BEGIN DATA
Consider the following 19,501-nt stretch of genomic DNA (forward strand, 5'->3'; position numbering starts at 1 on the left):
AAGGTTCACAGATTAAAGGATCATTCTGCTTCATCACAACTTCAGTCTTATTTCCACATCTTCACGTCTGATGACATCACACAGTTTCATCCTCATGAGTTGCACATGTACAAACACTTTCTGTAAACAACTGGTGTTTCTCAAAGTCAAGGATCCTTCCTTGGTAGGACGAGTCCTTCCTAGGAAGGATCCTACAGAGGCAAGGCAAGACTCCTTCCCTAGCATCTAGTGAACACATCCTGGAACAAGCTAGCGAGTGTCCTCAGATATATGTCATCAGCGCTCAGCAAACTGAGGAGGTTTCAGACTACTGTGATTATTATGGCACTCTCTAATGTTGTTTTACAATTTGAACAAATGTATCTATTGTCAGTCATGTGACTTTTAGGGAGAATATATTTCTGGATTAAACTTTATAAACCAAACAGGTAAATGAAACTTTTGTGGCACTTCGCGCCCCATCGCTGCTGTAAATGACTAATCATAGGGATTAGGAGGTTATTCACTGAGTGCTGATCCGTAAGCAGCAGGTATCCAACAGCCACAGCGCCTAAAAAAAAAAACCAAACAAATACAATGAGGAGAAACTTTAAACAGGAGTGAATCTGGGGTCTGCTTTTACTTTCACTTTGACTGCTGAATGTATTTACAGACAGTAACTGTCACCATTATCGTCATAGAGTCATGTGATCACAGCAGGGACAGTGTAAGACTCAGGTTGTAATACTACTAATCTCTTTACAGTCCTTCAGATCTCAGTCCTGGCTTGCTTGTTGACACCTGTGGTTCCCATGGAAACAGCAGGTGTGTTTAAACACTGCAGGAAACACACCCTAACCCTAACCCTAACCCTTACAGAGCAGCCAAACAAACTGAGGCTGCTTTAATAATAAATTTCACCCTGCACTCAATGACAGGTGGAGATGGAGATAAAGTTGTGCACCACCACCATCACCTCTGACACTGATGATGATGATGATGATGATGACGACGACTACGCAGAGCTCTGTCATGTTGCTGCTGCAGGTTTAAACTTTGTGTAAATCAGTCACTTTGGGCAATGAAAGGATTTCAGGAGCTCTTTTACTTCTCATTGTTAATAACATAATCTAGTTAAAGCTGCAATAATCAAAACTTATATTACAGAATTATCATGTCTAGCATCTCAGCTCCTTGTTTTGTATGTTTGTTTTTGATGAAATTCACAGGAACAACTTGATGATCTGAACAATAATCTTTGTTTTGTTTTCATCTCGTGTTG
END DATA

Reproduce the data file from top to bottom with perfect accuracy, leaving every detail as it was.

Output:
Consider the following 19,501-nt stretch of genomic DNA (forward strand, 5'->3'; position numbering starts at 1 on the left):
AAGGTTCACAGATTAAAGGATCATTCTGCTTCATCACAACTTCAGTCTTATTTCCACATCTTCACGTCTGATGACATCACACAGTTTCATCCTCATGAGTTGCACATGTACAAACACTTTCTGTAAACAACTGGTGTTTCTCAAAGTCAAGGATCCTTCCTTGGTAGGACGAGTCCTTCCTAGGAAGGATCCTACAGAGGCAAGGCAAGACTCCTTCCCTAGCATCTAGTGAACACATCCTGGAACAAGCTAGCGAGTGTCCTCAGATATATGTCATCAGCGCTCAGCAAACTGAGGAGGTTTCAGACTACTGTGATTATTATGGCACTCTCTAATGTTGTTTTACAATTTGAACAAATGTATCTATTGTCAGTCATGTGACTTTTAGGGAGAATATATTTCTGGATTAAACTTTATAAACCAAACAGGTAAATGAAACTTTTGTGGCACTTCGCGCCCCATCGCTGCTGTAAATGACTAATCATAGGGATTAGGAGGTTATTCACTGAGTGCTGATCCGTAAGCAGCAGGTATCCAACAGCCACAGCGCCTAAAAAAAAAAACCAAACAAATACAATGAGGAGAAACTTTAAACAGGAGTGAATCTGGGGTCTGCTTTTACTTTCACTTTGACTGCTGAATGTATTTACAGACAGTAACTGTCACCATTATCGTCATAGAGTCATGTGATCACAGCAGGGACAGTGTAAGACTCAGGTTGTAATACTACTAATCTCTTTACAGTCCTTCAGATCTCAGTCCTGGCTTGCTTGTTGACACCTGTGGTTCCCATGGAAACAGCAGGTGTGTTTAAACACTGCAGGAAACACACCCTAACCCTAACCCTAACCCTTACAGAGCAGCCAAACAAACTGAGGCTGCTTTAATAATAAATTTCACCCTGCACTCAATGACAGGTGGAGATGGAGATAAAGTTGTGCACCACCACCATCACCTCTGACACTGATGATGATGATGATGATGATGACGACGACTACGCAGAGCTCTGTCATGTTGCTGCTGCAGGTTTAAACTTTGTGTAAATCAGTCACTTTGGGCAATGAAAGGATTTCAGGAGCTCTTTTACTTCTCATTGTTAATAACATAATCTAGTTAAAGCTGCAATAATCAAAACTTATATTACAGAATTATCATGTCTAGCATCTCAGCTCCTTGTTTTGTATGTTTGTTTTTGATGAAATTCACAGGAACAACTTGATGATCTGAACAATAATCTTTGTTTTGTTTTCATCTCGTGTTG